Terminal (3) Operations.

Chalk it up to my declining powers of perception, but yesterday I somehow managed to fly through Beijing Capitol Airport’s massive new terminal 3 building (986,000 square meters!) without knowing – or noticing – that it was the super-structure’s first fully operational day (h/t to Micah for pointing it out).


In my defense: the terminal has been open and operating since February 29. Yesterday was actually Phase 2 of a staged opening, with twenty additional airlines (including Shanghai Airlines, which I flew) moving their operations to the new building. Still, in the spirit of giving credit where it’s due: the fact that I didn’t notice anything unusual, any glitches, or even a delay (on my flight) is a credit to whomever is running things over there. It’s a comfortable, visually stunning facility, and I must concede that – in the future – I will no longer dread (as much) flying in and out of Beijing. This is progress.

I’ll have more to say about the food concessions at the new terminal in a day or so (just you wait). For now, I’ll leave readers with this photo of one-half of the domestic security check. I can’t speak to the quality of Chinese airport security (my impression is that it varies by location, just as it does anywhere else in the world), but for shear quantity of personnel, you really can’t beat Beijing Capitol:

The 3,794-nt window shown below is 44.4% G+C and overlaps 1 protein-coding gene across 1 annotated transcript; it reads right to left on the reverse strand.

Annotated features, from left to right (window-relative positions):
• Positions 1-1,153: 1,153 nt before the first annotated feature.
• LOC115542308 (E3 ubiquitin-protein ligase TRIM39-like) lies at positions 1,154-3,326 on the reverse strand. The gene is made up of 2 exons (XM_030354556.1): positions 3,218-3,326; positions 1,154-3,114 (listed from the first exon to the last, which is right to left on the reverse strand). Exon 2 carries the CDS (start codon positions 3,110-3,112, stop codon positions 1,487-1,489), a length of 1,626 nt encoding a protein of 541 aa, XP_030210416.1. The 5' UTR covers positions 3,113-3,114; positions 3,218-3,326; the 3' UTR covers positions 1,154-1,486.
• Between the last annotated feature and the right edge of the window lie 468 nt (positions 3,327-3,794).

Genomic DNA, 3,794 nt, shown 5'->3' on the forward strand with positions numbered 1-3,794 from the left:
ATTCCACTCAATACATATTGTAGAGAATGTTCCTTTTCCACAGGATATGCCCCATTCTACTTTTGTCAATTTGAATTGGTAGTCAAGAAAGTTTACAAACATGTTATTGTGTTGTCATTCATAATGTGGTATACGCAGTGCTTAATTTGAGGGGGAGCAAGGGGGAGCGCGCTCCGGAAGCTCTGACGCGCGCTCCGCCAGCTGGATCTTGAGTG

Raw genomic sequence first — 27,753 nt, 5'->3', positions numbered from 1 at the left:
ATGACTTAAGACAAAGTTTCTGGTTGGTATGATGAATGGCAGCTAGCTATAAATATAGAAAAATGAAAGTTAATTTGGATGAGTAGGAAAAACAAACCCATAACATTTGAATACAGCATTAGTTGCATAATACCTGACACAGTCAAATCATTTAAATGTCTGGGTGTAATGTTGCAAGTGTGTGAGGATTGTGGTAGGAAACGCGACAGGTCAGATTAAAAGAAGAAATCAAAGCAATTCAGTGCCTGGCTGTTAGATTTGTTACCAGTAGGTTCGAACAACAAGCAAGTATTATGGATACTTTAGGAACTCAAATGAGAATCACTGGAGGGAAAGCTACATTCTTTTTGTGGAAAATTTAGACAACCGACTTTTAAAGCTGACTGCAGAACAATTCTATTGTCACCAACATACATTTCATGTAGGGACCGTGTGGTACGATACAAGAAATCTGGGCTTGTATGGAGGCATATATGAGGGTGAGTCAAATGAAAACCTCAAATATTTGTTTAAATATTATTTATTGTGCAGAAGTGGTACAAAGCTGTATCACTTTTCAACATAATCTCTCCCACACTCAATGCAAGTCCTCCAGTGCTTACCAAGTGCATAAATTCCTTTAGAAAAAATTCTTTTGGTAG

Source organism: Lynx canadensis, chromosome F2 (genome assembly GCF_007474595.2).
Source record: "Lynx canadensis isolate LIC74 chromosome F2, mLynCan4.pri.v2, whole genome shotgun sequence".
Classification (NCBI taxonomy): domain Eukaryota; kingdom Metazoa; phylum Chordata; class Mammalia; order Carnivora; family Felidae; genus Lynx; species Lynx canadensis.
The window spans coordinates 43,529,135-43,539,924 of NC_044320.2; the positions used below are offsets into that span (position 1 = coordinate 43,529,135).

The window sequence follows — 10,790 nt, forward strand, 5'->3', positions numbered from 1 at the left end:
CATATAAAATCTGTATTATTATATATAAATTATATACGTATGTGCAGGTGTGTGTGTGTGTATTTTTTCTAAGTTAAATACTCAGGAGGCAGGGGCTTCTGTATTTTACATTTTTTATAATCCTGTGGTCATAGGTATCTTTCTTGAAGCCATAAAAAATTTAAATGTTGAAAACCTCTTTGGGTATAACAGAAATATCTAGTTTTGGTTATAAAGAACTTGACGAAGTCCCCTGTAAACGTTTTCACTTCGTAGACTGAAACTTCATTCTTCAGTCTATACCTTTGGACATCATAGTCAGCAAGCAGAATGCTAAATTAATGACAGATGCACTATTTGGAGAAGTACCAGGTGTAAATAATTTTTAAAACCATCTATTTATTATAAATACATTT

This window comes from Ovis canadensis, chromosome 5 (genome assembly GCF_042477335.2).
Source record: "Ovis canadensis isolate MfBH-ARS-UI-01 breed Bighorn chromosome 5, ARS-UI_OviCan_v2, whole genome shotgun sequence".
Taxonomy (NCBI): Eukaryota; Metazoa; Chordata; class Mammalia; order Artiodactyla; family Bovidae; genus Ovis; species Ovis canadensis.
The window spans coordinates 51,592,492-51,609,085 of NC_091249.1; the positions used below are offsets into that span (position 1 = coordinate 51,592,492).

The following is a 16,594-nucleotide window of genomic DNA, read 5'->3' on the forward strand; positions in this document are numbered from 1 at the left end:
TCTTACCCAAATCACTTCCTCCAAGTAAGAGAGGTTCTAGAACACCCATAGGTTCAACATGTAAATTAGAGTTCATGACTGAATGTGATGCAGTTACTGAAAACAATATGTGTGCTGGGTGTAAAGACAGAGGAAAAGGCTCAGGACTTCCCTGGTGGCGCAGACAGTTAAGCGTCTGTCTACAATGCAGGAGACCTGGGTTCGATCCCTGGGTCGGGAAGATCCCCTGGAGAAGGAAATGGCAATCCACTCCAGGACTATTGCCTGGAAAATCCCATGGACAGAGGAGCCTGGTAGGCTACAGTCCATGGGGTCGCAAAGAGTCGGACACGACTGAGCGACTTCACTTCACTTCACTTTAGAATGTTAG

I’m sure that there will be days when there are actual lines for security. But yesterday – the first day – the hearty platoon of uniformed security deployed at the checkpoints basically guaranteed a trouble and wait-free process. Now if only the TSA could figure out a way to outsource …


  1. A couple weeks ago I flew back to Beijing out of Terminal 1/2 and the security lines were insane. We were allowed through the expedite line despite it being 30 minutes before take-off.

  2. Beijing, Shanghai, now these promise to be airports.

    From the cathedrals that were once train stations in the US to the warrens that now serve in America as airports (been to Miami International lately?)is sad testimony by comparison; even Denver International cannot escape that feeling of hardness, the lack of any small, casual comfort contrary to the urge to hurry, hurry, hurry. And, any good reason why we’re shouted at with reminders on what to carry and what to do in the security lines in US airports? Yet there we are, hundreds of us in any line at any US airport, shuffling along just to take off our shoes, belts and coats.

Comments are closed.